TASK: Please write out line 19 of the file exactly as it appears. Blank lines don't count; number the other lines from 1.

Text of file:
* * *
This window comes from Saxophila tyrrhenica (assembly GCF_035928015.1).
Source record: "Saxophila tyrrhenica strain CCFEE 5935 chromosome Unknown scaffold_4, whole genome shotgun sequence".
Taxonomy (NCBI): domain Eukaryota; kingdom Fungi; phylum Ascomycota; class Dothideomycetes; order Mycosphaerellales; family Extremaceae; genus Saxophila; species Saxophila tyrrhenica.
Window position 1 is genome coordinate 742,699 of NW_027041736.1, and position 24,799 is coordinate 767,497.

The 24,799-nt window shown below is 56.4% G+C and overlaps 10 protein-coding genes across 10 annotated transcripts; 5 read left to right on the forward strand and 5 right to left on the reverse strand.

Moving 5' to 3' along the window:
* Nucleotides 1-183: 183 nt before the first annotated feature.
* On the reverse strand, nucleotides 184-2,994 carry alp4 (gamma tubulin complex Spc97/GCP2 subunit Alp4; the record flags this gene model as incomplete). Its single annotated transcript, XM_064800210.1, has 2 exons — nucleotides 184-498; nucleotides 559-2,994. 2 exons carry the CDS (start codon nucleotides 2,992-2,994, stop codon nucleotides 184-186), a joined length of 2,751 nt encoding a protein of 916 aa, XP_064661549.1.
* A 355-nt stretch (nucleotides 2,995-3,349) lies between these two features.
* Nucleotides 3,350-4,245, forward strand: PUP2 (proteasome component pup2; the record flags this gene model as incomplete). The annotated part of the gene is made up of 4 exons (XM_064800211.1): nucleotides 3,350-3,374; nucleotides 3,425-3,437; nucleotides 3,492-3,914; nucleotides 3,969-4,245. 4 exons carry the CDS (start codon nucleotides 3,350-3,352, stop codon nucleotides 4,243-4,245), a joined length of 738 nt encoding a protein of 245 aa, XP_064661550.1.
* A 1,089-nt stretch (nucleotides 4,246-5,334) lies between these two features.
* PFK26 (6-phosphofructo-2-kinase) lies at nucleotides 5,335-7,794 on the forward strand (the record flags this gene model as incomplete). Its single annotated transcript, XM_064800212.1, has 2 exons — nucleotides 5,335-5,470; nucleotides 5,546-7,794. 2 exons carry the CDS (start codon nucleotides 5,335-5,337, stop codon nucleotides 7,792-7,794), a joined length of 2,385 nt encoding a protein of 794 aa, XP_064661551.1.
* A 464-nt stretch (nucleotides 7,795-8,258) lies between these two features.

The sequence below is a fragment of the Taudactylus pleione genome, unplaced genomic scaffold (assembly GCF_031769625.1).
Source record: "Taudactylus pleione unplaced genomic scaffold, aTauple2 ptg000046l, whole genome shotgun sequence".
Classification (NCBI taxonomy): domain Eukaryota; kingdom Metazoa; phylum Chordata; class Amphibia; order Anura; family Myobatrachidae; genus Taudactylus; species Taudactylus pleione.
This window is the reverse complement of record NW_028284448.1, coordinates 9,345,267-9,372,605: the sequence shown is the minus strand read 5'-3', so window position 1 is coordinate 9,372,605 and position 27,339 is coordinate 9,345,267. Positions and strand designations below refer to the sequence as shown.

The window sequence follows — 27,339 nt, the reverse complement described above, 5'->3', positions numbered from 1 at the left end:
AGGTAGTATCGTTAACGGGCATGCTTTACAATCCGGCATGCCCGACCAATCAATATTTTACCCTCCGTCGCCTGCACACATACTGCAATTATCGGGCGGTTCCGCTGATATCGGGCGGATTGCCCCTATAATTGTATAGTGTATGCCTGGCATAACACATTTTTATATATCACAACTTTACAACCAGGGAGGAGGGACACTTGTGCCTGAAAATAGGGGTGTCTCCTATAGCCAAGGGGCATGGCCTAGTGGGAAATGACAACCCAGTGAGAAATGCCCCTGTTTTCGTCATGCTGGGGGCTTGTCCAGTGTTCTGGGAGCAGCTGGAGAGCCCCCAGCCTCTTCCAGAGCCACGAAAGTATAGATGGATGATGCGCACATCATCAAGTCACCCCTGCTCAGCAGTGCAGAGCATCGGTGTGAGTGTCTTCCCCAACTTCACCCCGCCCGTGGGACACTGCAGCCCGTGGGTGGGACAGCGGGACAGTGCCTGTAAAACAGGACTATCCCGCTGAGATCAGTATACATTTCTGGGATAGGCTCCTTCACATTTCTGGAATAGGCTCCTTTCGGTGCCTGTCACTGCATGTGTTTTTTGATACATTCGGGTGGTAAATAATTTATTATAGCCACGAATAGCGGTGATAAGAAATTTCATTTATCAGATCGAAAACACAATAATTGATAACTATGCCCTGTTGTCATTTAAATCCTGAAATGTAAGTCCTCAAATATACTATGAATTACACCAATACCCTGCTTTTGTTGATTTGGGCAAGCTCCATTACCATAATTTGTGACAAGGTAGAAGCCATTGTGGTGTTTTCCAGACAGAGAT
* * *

AGGTAGTATCGTTAACGGGCATGCTTTACAATCCGGCATGCCCGACCAATCAATATTTTACCCTCCGTCGCCTGCACACATACTGCAATTATCGGGCGGTTCCGCTGATATCGGGCGGATTGCCCCTATAATTGTATAGTGTATGCCTGGCATAACACATTTTTATATATCACAACTTTACAACCAGGGAGGAGGGACACTTGTGCCTGAAAATAGGGGTGTCTCCTATAGCCAAGGGGCATGGCCTAGTGGGAAATGACAACCCAGTGAGAAATGCCCCTGTTTTCGTCATGCTGGGGGCTTGTCCAGTGTTCTGGGAGCAGCTGGAGAGCCCCCAGCCTCTTCCAGAGCCACGAAAGTATAGATGGATGATGCGCACATCATCAAGTCACCCCTGCTCAGCAGTGCAGAGCATCGGTGTGAGTGTCTTCCCCAACTTCACCCCGCCCGTGGGACACTGCAGCCCGTGGGTGGGACAGCGGGACAGTGCCTGTAAAACAGGACTATCCCGCTGAGATCAGTATACATTTCTGGGATAGGCTCCTTCACATTTCTGGAATAGGCTCCTTTCGGTGCCTGTCACTGCATGTGTTTTTTGATACATTCGGGTGGTAAATAATTTATTATAGCCACGAATAGCGGTGATAAGAAATTTCATTTATCAGATCGAAAACACAATAATTGATAACTATGCCCTGTTGTCATTTAAATCCTGAAATGTAAGTCCTCAAATATACTATGAATTACACCAATACCCTGCTTTTGTTGATTTGGGCAAGCTCCATTACCATAATTTGTGACAAGGTAGAAGCCATTGTGGTGTTTTCCAGACAGAGAT